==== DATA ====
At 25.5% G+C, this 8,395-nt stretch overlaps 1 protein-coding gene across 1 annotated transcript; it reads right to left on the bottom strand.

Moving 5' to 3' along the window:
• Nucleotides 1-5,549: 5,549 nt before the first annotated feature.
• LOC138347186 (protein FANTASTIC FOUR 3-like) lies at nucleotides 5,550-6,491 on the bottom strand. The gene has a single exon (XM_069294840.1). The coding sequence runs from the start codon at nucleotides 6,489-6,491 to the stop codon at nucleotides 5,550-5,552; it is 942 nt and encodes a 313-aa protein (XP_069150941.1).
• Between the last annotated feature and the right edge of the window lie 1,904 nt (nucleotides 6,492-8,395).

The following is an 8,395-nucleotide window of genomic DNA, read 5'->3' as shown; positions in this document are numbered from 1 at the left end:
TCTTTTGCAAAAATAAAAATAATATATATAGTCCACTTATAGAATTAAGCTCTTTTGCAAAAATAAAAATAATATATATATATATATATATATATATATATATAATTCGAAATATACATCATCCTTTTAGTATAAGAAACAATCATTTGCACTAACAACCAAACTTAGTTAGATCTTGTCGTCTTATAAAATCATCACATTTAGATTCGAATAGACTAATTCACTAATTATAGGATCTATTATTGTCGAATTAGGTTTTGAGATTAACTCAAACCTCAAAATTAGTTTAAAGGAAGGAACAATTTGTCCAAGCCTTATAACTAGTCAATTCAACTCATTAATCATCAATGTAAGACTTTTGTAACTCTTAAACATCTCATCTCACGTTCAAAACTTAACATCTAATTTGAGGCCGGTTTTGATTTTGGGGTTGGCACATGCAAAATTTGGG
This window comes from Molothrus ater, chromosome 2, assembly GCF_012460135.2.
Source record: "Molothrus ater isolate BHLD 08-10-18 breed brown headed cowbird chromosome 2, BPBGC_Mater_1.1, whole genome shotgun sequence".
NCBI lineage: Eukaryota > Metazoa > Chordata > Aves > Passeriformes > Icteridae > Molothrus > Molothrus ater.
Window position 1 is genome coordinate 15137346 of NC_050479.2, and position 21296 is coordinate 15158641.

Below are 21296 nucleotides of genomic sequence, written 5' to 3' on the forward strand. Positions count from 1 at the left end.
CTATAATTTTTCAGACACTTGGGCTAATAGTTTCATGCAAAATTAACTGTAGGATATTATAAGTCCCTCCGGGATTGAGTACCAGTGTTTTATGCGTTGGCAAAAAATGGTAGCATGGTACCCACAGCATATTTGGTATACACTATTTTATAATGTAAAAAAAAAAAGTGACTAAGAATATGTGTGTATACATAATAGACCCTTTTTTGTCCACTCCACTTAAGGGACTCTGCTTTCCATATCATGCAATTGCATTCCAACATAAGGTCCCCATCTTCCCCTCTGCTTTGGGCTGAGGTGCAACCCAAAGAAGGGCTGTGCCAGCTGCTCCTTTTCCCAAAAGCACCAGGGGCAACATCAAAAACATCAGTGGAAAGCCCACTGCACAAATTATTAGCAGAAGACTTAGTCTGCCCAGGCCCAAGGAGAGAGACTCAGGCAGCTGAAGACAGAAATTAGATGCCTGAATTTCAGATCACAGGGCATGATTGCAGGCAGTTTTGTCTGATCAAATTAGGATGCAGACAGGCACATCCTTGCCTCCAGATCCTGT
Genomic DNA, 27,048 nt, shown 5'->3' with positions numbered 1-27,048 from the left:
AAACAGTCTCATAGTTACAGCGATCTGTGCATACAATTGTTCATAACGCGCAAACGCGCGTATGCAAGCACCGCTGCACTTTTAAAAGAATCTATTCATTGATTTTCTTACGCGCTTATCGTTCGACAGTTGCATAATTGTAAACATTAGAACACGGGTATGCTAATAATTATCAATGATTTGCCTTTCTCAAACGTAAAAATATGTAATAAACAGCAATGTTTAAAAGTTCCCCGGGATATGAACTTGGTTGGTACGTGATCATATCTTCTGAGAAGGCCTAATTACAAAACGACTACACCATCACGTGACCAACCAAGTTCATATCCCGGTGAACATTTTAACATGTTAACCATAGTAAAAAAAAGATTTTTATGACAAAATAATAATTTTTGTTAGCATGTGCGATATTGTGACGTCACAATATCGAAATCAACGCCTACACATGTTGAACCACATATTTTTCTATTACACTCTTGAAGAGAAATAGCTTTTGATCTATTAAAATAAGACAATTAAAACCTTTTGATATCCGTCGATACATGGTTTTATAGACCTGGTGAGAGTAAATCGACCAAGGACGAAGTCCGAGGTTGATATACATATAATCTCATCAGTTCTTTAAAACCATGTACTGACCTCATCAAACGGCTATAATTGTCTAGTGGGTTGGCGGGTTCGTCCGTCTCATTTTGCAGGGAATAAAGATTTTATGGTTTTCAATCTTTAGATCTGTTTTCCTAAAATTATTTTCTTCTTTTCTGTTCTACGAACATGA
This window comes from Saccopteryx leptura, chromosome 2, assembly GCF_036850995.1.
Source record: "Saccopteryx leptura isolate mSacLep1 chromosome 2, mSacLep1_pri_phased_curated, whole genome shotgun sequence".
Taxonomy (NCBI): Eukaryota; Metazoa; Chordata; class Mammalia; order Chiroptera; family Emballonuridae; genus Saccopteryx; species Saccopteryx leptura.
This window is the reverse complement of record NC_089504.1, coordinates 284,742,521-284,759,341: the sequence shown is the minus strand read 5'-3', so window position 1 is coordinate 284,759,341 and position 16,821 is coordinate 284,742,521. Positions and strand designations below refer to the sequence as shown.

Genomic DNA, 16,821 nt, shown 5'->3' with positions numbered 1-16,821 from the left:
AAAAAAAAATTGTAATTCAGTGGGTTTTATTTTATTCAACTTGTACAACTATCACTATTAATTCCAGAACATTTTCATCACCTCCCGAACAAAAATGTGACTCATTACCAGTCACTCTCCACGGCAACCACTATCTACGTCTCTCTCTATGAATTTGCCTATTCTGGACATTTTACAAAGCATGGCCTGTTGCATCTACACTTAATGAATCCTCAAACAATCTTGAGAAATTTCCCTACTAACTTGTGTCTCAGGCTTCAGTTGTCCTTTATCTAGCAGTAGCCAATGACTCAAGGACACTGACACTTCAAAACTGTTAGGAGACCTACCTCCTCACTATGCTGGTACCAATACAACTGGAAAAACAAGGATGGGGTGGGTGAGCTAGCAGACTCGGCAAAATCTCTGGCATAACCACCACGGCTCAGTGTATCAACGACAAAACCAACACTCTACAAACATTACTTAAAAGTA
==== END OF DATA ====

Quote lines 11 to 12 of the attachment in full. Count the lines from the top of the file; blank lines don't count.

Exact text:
Window position 1 is genome coordinate 15137346 of NC_050479.2, and position 21296 is coordinate 15158641.

Below are 21296 nucleotides of genomic sequence, written 5' to 3' on the forward strand. Positions count from 1 at the left end.